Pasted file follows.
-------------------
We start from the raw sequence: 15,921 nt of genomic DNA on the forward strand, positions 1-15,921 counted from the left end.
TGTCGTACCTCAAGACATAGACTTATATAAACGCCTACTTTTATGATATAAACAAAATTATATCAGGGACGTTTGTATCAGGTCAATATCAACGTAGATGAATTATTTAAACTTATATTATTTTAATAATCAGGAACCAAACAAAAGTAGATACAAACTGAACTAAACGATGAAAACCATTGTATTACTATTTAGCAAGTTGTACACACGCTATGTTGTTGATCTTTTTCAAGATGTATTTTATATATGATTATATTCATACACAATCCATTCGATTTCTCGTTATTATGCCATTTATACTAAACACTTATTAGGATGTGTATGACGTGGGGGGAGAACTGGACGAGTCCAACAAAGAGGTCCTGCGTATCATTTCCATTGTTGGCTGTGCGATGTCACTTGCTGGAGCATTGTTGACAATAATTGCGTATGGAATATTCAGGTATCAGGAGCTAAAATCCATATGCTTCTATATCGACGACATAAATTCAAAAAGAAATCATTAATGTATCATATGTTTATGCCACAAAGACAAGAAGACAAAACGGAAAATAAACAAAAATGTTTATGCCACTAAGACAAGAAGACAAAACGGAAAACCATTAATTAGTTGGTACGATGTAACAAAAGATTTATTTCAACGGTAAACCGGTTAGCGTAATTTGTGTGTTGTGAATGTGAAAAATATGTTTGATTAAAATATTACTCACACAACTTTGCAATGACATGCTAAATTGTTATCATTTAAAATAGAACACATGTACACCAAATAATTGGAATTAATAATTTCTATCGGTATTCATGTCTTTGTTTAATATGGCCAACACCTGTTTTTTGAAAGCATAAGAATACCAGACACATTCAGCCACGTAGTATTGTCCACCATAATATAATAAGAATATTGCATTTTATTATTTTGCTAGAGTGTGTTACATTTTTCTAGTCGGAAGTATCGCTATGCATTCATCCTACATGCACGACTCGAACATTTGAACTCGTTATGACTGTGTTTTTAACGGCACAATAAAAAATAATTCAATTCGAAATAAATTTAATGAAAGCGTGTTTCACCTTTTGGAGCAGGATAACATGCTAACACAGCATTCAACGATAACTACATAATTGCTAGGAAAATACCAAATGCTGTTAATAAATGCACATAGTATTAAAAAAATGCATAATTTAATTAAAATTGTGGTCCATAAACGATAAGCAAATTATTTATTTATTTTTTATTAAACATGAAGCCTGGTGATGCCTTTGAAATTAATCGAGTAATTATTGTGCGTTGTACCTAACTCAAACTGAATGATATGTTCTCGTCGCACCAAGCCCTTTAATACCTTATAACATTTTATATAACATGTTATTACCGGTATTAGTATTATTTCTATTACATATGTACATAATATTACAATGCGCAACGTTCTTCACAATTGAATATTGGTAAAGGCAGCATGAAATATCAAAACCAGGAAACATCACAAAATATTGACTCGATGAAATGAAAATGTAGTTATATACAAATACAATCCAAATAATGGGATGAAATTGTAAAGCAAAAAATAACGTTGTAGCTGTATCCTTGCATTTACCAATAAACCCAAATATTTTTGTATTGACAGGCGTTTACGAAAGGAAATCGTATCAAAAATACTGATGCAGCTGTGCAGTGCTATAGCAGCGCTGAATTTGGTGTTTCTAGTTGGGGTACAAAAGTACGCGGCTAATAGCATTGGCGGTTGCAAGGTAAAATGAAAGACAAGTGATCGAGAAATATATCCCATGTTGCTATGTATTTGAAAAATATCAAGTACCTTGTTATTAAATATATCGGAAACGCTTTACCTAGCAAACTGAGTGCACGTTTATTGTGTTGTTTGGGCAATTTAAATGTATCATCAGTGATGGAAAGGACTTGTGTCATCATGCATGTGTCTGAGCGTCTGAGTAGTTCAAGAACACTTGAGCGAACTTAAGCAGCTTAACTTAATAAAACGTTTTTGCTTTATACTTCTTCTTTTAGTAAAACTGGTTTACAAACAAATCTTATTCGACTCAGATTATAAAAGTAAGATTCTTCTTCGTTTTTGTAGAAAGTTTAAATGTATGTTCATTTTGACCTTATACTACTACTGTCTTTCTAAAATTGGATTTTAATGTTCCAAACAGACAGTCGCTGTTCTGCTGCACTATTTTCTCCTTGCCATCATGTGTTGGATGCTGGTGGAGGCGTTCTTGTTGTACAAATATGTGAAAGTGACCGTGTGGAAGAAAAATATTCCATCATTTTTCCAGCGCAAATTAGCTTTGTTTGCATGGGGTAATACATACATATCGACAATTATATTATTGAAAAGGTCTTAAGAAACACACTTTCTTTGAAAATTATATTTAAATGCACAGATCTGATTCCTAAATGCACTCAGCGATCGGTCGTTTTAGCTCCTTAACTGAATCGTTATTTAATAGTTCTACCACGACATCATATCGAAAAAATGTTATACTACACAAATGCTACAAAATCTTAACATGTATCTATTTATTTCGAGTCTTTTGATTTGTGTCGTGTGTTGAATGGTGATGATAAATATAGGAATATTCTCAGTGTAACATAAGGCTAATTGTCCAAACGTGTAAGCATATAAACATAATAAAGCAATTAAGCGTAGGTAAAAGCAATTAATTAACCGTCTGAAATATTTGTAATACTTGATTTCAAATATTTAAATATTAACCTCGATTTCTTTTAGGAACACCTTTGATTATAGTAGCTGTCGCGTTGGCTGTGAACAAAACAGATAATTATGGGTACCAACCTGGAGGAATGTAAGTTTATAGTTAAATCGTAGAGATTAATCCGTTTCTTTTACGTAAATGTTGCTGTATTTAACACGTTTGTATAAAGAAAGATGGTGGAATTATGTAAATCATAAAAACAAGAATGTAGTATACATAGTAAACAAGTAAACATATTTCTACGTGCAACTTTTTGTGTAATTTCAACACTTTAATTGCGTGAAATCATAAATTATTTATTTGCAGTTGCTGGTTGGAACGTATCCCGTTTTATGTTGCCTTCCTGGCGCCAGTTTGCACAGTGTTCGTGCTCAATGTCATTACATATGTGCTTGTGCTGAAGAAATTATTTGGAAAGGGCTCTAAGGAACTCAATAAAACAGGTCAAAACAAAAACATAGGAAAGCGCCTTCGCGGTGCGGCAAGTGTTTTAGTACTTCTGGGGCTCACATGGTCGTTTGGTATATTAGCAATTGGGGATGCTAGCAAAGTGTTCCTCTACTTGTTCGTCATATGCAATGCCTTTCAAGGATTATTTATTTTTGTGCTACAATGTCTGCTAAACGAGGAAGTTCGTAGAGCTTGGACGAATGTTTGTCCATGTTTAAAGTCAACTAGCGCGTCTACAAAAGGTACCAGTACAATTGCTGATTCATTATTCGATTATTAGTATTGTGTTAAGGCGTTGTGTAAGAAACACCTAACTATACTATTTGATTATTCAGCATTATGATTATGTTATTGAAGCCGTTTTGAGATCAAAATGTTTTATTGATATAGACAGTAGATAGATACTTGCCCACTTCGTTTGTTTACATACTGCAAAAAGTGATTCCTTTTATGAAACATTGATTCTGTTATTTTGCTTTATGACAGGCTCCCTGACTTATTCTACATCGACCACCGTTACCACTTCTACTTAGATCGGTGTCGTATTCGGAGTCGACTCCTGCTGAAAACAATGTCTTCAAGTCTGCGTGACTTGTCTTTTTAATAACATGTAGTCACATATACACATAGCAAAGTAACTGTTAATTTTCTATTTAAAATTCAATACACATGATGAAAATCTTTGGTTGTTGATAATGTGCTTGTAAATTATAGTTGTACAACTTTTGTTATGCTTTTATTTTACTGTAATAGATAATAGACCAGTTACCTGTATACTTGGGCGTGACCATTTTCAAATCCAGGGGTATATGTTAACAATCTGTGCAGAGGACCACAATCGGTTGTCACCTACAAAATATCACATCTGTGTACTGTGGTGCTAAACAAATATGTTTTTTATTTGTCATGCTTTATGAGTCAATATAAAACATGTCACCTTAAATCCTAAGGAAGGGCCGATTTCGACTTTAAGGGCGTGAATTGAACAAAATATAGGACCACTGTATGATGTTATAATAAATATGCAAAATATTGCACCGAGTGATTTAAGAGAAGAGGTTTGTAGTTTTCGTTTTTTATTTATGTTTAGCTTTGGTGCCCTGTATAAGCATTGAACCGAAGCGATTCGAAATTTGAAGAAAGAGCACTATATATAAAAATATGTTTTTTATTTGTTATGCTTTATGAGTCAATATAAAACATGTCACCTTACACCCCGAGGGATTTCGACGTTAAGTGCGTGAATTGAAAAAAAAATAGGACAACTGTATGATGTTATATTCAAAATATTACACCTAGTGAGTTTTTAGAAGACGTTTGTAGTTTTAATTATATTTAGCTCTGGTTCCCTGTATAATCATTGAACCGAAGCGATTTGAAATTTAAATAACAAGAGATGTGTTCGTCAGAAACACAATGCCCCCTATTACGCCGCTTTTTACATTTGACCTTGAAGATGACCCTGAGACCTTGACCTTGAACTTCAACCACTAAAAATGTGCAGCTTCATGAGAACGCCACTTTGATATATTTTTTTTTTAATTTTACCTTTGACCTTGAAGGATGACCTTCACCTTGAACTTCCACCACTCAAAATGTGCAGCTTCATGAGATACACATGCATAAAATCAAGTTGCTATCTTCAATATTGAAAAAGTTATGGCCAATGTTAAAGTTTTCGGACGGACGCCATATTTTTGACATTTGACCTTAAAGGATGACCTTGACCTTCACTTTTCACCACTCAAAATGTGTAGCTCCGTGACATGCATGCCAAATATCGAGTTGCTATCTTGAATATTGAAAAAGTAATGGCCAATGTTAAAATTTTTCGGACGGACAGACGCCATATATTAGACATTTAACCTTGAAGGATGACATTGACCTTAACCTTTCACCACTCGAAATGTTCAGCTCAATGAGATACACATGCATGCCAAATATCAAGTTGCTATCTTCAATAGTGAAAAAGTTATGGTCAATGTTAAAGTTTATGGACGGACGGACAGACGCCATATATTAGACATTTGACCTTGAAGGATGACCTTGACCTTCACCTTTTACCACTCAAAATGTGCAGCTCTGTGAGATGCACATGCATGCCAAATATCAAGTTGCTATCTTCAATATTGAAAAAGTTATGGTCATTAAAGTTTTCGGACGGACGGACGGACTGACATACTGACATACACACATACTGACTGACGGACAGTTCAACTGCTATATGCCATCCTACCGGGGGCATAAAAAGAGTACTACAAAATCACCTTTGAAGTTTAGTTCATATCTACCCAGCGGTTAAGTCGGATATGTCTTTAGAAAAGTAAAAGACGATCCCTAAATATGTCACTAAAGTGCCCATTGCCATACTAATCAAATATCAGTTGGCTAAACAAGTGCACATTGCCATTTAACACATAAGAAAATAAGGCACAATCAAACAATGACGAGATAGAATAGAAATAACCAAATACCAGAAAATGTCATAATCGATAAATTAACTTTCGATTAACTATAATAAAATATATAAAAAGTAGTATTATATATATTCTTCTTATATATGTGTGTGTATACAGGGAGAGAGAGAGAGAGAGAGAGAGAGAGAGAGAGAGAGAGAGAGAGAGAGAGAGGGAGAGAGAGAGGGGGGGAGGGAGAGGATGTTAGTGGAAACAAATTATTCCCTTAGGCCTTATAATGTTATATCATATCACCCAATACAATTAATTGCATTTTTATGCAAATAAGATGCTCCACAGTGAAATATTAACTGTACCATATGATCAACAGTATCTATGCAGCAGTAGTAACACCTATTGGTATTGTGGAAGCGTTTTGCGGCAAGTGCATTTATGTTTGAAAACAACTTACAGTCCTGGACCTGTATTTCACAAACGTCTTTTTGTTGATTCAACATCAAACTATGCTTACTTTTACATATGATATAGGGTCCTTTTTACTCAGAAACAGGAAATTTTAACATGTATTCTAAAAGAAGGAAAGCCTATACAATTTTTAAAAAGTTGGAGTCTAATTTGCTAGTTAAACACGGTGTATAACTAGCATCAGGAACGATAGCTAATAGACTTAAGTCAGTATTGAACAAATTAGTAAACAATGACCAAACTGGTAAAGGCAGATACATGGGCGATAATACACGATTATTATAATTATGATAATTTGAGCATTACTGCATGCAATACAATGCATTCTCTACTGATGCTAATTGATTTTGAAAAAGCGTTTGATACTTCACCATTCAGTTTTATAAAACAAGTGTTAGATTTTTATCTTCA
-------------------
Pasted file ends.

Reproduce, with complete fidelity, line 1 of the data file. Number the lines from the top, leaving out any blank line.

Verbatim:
We start from the raw sequence: 15,921 nt of genomic DNA on the forward strand, positions 1-15,921 counted from the left end.